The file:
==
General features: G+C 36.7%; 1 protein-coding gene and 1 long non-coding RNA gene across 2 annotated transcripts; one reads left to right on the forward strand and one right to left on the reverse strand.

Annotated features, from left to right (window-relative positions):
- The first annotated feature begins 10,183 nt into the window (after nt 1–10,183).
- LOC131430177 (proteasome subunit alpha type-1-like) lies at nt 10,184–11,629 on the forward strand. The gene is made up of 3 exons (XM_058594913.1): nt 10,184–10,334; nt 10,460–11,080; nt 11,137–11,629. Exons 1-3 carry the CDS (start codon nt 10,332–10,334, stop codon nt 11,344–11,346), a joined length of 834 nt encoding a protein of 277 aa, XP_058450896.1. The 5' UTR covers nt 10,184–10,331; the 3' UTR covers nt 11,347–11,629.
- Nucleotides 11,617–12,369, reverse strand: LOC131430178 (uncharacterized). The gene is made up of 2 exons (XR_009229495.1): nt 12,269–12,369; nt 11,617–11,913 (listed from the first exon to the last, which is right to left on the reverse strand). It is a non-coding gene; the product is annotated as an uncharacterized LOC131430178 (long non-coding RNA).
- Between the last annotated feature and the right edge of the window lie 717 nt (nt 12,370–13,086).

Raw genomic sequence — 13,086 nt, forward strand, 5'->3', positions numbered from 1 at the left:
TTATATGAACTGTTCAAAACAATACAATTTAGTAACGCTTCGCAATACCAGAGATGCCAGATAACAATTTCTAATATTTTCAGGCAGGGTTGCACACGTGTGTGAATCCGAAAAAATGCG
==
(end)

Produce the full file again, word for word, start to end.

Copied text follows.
General features: G+C 36.7%; 1 protein-coding gene and 1 long non-coding RNA gene across 2 annotated transcripts; one reads left to right on the forward strand and one right to left on the reverse strand.

Annotated features, from left to right (window-relative positions):
- The first annotated feature begins 10,183 nt into the window (after nt 1–10,183).
- LOC131430177 (proteasome subunit alpha type-1-like) lies at nt 10,184–11,629 on the forward strand. The gene is made up of 3 exons (XM_058594913.1): nt 10,184–10,334; nt 10,460–11,080; nt 11,137–11,629. Exons 1-3 carry the CDS (start codon nt 10,332–10,334, stop codon nt 11,344–11,346), a joined length of 834 nt encoding a protein of 277 aa, XP_058450896.1. The 5' UTR covers nt 10,184–10,331; the 3' UTR covers nt 11,347–11,629.
- Nucleotides 11,617–12,369, reverse strand: LOC131430178 (uncharacterized). The gene is made up of 2 exons (XR_009229495.1): nt 12,269–12,369; nt 11,617–11,913 (listed from the first exon to the last, which is right to left on the reverse strand). It is a non-coding gene; the product is annotated as an uncharacterized LOC131430178 (long non-coding RNA).
- Between the last annotated feature and the right edge of the window lie 717 nt (nt 12,370–13,086).

Raw genomic sequence — 13,086 nt, forward strand, 5'->3', positions numbered from 1 at the left:
TTATATGAACTGTTCAAAACAATACAATTTAGTAACGCTTCGCAATACCAGAGATGCCAGATAACAATTTCTAATATTTTCAGGCAGGGTTGCACACGTGTGTGAATCCGAAAAAATGCG